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Top Picks: Leveraging the Sharing Economy, Citizen Engagement, Improving Police-Community Relations

February 22, 2016  by  Byron Katsuyama

Top Picks: Leveraging the Sharing Economy, Citizen Engagement, Improving Police-Community Relations

Each week I scan the web for interesting and useful news, blog posts, articles, and reports from a variety of local government-related sources, and post them to the In Focus section of MRSC’s homepage. Here are some top picks from my most recent scans.

Leveraging the Power of the Sharing Economy

While the focus in many jurisdictions has been on how best to respond to and regulate new sharing economy-based businesses like Airbnb and Uber, a few forward thinking communities are also looking at ways that businesses like these might actually be able to help local governments to deliver and improve services. A recent four-part series from Government Technology highlights several intriguing examples that demonstrate how some local governments are leveraging the power of the sharing economy to deliver such services as specialized transportation for seniors and passengers with disabilities, emergency housing, interjurisdictional equipment sharing and other service needs that lower costs, fill service gaps, and offer new options for service delivery. By all accounts, the sharing economy is expected to grow significantly in the coming decade with plenty of disruptive effects to go around. Local governments are likely to encounter both challenges and opportunities as these changes unfold. How will your local government organization benefit from the new sharing economy?

Improving Citizen Engagement Efforts

I’m always on the lookout for new tools to improve local government citizen engagement efforts. The Alliance for Innovation’s website offers a variety of resources designed to help local governments improve their citizen outreach and engagement efforts. The Alliance’s Connected Communities White Paper is a good place to start. This report outlines a variety of strategies communities can use to achieve higher levels of engagement and includes case studies of successful local government efforts to involve citizens in decision-making and problem-solving. Their Knowledge Network page on citizen engagement offers access to a number of useful blog posts, articles, documents, and other related resources. By the way, the Washington SAO-sponsored free Alliance memberships are still available to Washington local governments through March 31 and possibly beyond.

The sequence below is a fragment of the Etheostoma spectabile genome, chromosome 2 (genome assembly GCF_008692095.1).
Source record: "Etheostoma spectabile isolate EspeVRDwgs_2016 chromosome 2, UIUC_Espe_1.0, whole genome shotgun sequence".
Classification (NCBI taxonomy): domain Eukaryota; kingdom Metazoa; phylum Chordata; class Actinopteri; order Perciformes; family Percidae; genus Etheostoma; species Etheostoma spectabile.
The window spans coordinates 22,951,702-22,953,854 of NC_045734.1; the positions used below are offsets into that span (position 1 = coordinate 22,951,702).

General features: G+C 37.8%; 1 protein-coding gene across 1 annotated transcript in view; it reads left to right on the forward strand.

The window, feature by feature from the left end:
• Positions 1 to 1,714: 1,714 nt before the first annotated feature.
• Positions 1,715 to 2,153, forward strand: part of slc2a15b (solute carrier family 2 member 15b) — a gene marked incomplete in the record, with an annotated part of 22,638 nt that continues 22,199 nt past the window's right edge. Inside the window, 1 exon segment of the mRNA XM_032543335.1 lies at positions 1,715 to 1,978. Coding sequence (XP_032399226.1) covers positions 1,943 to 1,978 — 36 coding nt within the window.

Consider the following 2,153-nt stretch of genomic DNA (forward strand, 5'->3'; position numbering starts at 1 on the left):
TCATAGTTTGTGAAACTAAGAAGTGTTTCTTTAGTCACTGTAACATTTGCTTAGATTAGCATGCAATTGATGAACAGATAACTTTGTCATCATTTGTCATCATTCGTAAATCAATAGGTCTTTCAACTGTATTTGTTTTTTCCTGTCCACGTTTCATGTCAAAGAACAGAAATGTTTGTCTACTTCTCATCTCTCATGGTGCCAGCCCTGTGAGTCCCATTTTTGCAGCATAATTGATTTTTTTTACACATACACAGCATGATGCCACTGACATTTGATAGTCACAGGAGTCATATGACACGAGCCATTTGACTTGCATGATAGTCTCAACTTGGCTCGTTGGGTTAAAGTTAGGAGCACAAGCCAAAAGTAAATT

Using Social Media to Improve Police-Community Relations

Police departments across the country are discovering how the use of popular social media tools like Twitter, Facebook, and YouTube can lead to significant improvements in police-community relations. At a time when many police departments are facing increased public scrutiny, social media communication tools can help departments highlight stories about positive interactions with citizens, present a more human face to the community, and enhance community policing efforts. Listen to this GovTech Social podcast about the role of social media in law enforcement as an important trust and relationship builder. A GovTech Social article, The Social Police: Facebook, Twitter Play Role in Modern Policing, offers an overview of how police departments are growing their social media presence to engage more effectively with the public and improve their image. Finally, Social Media a 'Game-Changer' for Police Investigations, GovTech Social, details how a strong social media presence can translate into higher clearance rates as members of the community begin to assist with police investigations.

See how these Washington police and sheriff's departments are using Facebook, Twitter and YouTube to engage with their communities:  

MRSC is a private nonprofit organization serving local governments in Washington State. Eligible government agencies in Washington State may use our free, one-on-one Ask MRSC service to get answers to legal, policy, or financial questions.

About Byron Katsuyama

Byron began work at the Center as a Research Assistant in July 1978. He holds a B.A. degree in Political Science from the University of Washington and an M.P.A. from the University of Washington's Evan’s School of Public Policy and Governance. After completing his M.P.A., Byron joined MRSC's consulting staff as a Public Policy and Management Consultant concentrating on municipal administration and policy analysis. Byron is responsible for research in such areas as emerging local government issues, best practices, strategic planning, performance measurement, and local government management. In addition to his consulting duties, Byron also maintains the "Focus" section of MRSC's website and is editor of our "In Focus" and "Ask MRSC" e-newsletters. He also coordinates our HR, Planning, Finance, Government Performance, and Council/Commission Advisors. In his own community of Kirkland, Byron also served for eight years as a member of the city's planning commission. Byron is a member of the Washington City/County Management Association (WCMA) and the International City/County Management Association (ICMA).

VIEW ALL POSTS BY Byron Katsuyama


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